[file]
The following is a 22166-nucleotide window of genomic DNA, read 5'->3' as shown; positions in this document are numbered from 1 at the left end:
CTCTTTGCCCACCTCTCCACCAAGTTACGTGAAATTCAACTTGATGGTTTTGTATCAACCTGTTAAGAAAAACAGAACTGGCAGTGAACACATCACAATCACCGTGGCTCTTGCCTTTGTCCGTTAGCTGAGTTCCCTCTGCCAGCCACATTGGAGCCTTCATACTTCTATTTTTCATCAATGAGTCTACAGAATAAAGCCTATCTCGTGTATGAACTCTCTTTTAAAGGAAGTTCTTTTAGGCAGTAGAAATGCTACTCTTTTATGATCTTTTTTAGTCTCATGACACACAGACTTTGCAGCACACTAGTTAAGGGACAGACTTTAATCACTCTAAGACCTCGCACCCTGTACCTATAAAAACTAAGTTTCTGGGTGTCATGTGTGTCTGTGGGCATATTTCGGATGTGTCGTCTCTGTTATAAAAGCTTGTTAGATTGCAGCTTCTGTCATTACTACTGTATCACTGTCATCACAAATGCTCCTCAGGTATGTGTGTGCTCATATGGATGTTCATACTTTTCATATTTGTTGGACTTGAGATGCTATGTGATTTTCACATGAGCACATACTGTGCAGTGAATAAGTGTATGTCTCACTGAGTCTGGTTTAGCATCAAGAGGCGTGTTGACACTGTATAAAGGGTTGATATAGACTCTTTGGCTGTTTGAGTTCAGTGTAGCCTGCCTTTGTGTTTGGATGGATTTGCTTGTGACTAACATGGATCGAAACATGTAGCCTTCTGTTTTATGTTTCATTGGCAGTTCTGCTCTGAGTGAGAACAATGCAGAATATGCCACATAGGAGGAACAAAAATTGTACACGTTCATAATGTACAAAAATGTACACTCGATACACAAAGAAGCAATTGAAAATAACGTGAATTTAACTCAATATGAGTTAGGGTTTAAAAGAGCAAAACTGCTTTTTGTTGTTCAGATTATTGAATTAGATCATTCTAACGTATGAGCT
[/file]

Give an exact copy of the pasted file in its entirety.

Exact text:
The following is a 22166-nucleotide window of genomic DNA, read 5'->3' as shown; positions in this document are numbered from 1 at the left end:
CTCTTTGCCCACCTCTCCACCAAGTTACGTGAAATTCAACTTGATGGTTTTGTATCAACCTGTTAAGAAAAACAGAACTGGCAGTGAACACATCACAATCACCGTGGCTCTTGCCTTTGTCCGTTAGCTGAGTTCCCTCTGCCAGCCACATTGGAGCCTTCATACTTCTATTTTTCATCAATGAGTCTACAGAATAAAGCCTATCTCGTGTATGAACTCTCTTTTAAAGGAAGTTCTTTTAGGCAGTAGAAATGCTACTCTTTTATGATCTTTTTTAGTCTCATGACACACAGACTTTGCAGCACACTAGTTAAGGGACAGACTTTAATCACTCTAAGACCTCGCACCCTGTACCTATAAAAACTAAGTTTCTGGGTGTCATGTGTGTCTGTGGGCATATTTCGGATGTGTCGTCTCTGTTATAAAAGCTTGTTAGATTGCAGCTTCTGTCATTACTACTGTATCACTGTCATCACAAATGCTCCTCAGGTATGTGTGTGCTCATATGGATGTTCATACTTTTCATATTTGTTGGACTTGAGATGCTATGTGATTTTCACATGAGCACATACTGTGCAGTGAATAAGTGTATGTCTCACTGAGTCTGGTTTAGCATCAAGAGGCGTGTTGACACTGTATAAAGGGTTGATATAGACTCTTTGGCTGTTTGAGTTCAGTGTAGCCTGCCTTTGTGTTTGGATGGATTTGCTTGTGACTAACATGGATCGAAACATGTAGCCTTCTGTTTTATGTTTCATTGGCAGTTCTGCTCTGAGTGAGAACAATGCAGAATATGCCACATAGGAGGAACAAAAATTGTACACGTTCATAATGTACAAAAATGTACACTCGATACACAAAGAAGCAATTGAAAATAACGTGAATTTAACTCAATATGAGTTAGGGTTTAAAAGAGCAAAACTGCTTTTTGTTGTTCAGATTATTGAATTAGATCATTCTAACGTATGAGCT